A Piece of the Continent review at Tristan Bates Theatre, London – ‘a celebration of European fringe theatre’
A Piece of the Continent is a new festival designed to showcase the best of European fringe theatre as Britain hurtles – or, rather, totters – towards Brexit.
Co-produced by the Actors’ Centre and Voila! Europe, this response to Britain’s attempt to disentangle itself from the EU highlights the importance of cultural collaboration and cultural polyphony.
The first three shows in the festival are all inventive in different ways. Set in 1960s France, Anne Bertreau’s A Voice (★★★) tells the story of Angèle, a talented young singer who falls under the spell of the Svengali-like Francois, who polices her career, her clothing and her body.
A solo show, written and performed by Bertreau and mixing storytelling with song (she has a lovely voice), it charts her career in the music industry before morphing into an account of the brutal consequences of living in a society in which abortion is illegal, as it was in France at the time.
Bertreau is an engaging performer, her vulnerability accentuated as she peels off each dress, but the piece would definitely benefit from a director’s hand to give it more structural rigour and narrative clarity.
Dark Matter (★★) is the work of Vertebra, a London-based ensemble of European theatre-makers. The show uses puppetry to tell the story of Alfie, an ageing astrophysicist who has succumbed to dementia and is now living in a nursing home. Alfie is a wonderfully realised puppet, given voice by puppeteer Adam Courting. Fragments of memory – his childhood, his awkward first encounter with the woman who would become his wife – intermingle with the many little indignities of old age.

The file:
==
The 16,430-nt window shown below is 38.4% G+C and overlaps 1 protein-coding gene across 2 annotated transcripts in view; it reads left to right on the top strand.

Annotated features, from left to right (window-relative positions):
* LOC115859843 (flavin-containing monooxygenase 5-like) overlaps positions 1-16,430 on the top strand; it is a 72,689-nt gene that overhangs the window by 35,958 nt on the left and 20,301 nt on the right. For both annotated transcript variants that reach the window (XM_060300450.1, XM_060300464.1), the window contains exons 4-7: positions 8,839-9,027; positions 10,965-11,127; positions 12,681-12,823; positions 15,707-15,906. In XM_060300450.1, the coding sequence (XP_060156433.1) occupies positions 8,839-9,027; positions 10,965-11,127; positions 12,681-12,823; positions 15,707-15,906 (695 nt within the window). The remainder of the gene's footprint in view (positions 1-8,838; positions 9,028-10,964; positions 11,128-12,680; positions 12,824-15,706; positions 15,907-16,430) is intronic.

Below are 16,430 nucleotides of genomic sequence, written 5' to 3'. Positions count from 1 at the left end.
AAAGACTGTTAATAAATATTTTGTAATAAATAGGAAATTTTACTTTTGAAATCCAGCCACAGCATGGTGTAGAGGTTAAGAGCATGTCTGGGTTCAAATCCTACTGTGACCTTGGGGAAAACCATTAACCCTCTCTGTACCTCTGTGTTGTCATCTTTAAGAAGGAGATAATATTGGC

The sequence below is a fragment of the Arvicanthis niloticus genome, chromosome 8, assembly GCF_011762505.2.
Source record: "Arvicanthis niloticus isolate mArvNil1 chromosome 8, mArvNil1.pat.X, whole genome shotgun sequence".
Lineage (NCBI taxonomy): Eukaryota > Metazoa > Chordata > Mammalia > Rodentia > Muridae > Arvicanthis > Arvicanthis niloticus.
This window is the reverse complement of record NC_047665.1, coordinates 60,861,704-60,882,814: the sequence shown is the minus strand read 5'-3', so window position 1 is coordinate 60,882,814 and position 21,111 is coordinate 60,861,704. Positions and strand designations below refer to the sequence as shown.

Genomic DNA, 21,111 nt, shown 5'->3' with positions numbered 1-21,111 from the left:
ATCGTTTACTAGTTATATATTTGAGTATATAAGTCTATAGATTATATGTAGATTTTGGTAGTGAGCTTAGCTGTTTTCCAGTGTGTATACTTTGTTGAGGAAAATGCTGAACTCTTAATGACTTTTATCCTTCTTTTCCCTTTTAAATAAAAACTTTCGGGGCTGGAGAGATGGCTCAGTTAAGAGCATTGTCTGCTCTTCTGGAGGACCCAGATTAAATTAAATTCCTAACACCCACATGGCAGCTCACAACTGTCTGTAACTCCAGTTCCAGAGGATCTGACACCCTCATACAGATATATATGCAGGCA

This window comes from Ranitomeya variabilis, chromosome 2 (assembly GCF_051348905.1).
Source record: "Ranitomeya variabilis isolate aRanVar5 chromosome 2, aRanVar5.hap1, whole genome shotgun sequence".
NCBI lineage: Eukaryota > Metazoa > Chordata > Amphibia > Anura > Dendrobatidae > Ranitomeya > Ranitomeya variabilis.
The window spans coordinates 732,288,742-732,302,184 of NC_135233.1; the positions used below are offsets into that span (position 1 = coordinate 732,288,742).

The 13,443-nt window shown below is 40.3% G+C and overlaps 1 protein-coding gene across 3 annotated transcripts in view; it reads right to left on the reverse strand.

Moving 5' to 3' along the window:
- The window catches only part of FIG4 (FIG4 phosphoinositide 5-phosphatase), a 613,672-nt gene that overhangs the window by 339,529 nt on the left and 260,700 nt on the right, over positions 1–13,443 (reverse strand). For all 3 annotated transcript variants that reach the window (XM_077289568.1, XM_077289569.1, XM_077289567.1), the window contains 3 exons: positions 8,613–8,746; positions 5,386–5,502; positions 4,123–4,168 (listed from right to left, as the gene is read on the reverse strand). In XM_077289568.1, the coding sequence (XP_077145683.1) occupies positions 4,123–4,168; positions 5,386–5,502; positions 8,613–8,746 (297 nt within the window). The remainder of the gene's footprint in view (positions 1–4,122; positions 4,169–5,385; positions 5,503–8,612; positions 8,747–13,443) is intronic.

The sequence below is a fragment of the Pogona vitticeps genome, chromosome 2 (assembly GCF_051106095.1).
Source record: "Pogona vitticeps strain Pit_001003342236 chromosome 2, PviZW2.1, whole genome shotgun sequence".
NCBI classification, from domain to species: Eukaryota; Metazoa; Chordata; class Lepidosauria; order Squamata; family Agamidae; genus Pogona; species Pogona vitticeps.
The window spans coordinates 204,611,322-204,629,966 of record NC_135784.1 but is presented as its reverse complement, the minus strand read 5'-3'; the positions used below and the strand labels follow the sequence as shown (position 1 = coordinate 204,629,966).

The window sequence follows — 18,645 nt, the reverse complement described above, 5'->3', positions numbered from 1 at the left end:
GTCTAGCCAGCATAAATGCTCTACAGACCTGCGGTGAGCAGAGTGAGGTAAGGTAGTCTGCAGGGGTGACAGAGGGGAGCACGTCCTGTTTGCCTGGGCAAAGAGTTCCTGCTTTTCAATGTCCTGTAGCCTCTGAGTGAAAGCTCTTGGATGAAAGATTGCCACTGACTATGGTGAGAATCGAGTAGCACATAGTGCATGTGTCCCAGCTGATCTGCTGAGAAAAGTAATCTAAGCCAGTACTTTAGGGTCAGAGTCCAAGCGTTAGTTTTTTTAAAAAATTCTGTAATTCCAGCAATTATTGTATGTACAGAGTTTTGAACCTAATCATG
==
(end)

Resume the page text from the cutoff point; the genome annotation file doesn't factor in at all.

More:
Despite moments of genuine pathos, Eirini Dermitzaki and Mayra Stergio’s storytelling feels foggy and repetitious. The puppet is wonderful though, impish, twinkling – alive.
Don’t You Dare! (★★★★), Italian writer and actor Chiara D’Anna’s show for Panta Rei uses the commedia dell’arte tradition to explore how the historical anti-woman propaganda of the Catholic church is part of a continuum with instances of contemporary anti-feminist backlash. Different century, the same shit.
It’s not always subtle – chucking in references to pussy-grabbing – but it’s witty and playful and D’Anna is a delight as a performer, ad-libbing with glee and slipping into different characters (or rather caricatures) with ease: a silver-tongued salesman of relics, a wizened, black-shawled nonna, a misogynist Roman cardinal – this last one an outsize hooded figure with shades of Monty Python.
It also feels the most theatrically satisfying of the three pieces, with a set by Jelmer Tuinstra and costumes by Natasa Stamatari. But it’s D’Anna, a performer with charisma to spare, who knits it together.
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